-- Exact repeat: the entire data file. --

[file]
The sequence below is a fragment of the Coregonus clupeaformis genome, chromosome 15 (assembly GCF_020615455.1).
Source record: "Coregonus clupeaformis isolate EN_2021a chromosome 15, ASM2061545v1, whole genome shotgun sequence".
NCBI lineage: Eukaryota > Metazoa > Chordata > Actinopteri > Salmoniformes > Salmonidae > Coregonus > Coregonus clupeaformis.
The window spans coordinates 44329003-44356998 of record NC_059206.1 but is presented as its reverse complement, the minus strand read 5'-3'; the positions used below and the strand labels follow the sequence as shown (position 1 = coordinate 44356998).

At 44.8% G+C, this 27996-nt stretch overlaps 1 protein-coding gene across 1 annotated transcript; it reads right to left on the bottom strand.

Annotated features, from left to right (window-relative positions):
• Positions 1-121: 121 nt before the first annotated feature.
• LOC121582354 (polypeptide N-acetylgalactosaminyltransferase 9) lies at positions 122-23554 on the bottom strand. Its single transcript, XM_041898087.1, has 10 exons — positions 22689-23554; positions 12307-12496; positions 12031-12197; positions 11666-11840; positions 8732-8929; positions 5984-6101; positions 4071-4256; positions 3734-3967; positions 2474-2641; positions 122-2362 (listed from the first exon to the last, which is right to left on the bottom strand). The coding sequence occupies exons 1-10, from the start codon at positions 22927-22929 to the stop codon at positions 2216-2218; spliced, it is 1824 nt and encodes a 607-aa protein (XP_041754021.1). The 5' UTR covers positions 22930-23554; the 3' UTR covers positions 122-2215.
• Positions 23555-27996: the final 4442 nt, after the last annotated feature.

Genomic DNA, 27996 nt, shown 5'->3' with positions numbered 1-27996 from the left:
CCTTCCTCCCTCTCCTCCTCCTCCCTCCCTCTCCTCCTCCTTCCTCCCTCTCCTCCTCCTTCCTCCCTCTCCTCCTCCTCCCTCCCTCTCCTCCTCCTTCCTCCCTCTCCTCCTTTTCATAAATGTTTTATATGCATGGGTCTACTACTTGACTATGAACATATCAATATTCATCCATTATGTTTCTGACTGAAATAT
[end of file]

The sequence below is a fragment of the Coregonus clupeaformis genome, chromosome 15 (assembly GCF_020615455.1).
Source record: "Coregonus clupeaformis isolate EN_2021a chromosome 15, ASM2061545v1, whole genome shotgun sequence".
NCBI lineage: Eukaryota > Metazoa > Chordata > Actinopteri > Salmoniformes > Salmonidae > Coregonus > Coregonus clupeaformis.
The window spans coordinates 44329003-44356998 of record NC_059206.1 but is presented as its reverse complement, the minus strand read 5'-3'; the positions used below and the strand labels follow the sequence as shown (position 1 = coordinate 44356998).

At 44.8% G+C, this 27996-nt stretch overlaps 1 protein-coding gene across 1 annotated transcript; it reads right to left on the bottom strand.

Annotated features, from left to right (window-relative positions):
• Positions 1-121: 121 nt before the first annotated feature.
• LOC121582354 (polypeptide N-acetylgalactosaminyltransferase 9) lies at positions 122-23554 on the bottom strand. Its single transcript, XM_041898087.1, has 10 exons — positions 22689-23554; positions 12307-12496; positions 12031-12197; positions 11666-11840; positions 8732-8929; positions 5984-6101; positions 4071-4256; positions 3734-3967; positions 2474-2641; positions 122-2362 (listed from the first exon to the last, which is right to left on the bottom strand). The coding sequence occupies exons 1-10, from the start codon at positions 22927-22929 to the stop codon at positions 2216-2218; spliced, it is 1824 nt and encodes a 607-aa protein (XP_041754021.1). The 5' UTR covers positions 22930-23554; the 3' UTR covers positions 122-2215.
• Positions 23555-27996: the final 4442 nt, after the last annotated feature.

Genomic DNA, 27996 nt, shown 5'->3' with positions numbered 1-27996 from the left:
CCTTCCTCCCTCTCCTCCTCCTCCCTCCCTCTCCTCCTCCTTCCTCCCTCTCCTCCTCCTTCCTCCCTCTCCTCCTCCTCCCTCCCTCTCCTCCTCCTTCCTCCCTCTCCTCCTTTTCATAAATGTTTTATATGCATGGGTCTACTACTTGACTATGAACATATCAATATTCATCCATTATGTTTCTGACTGAAATAT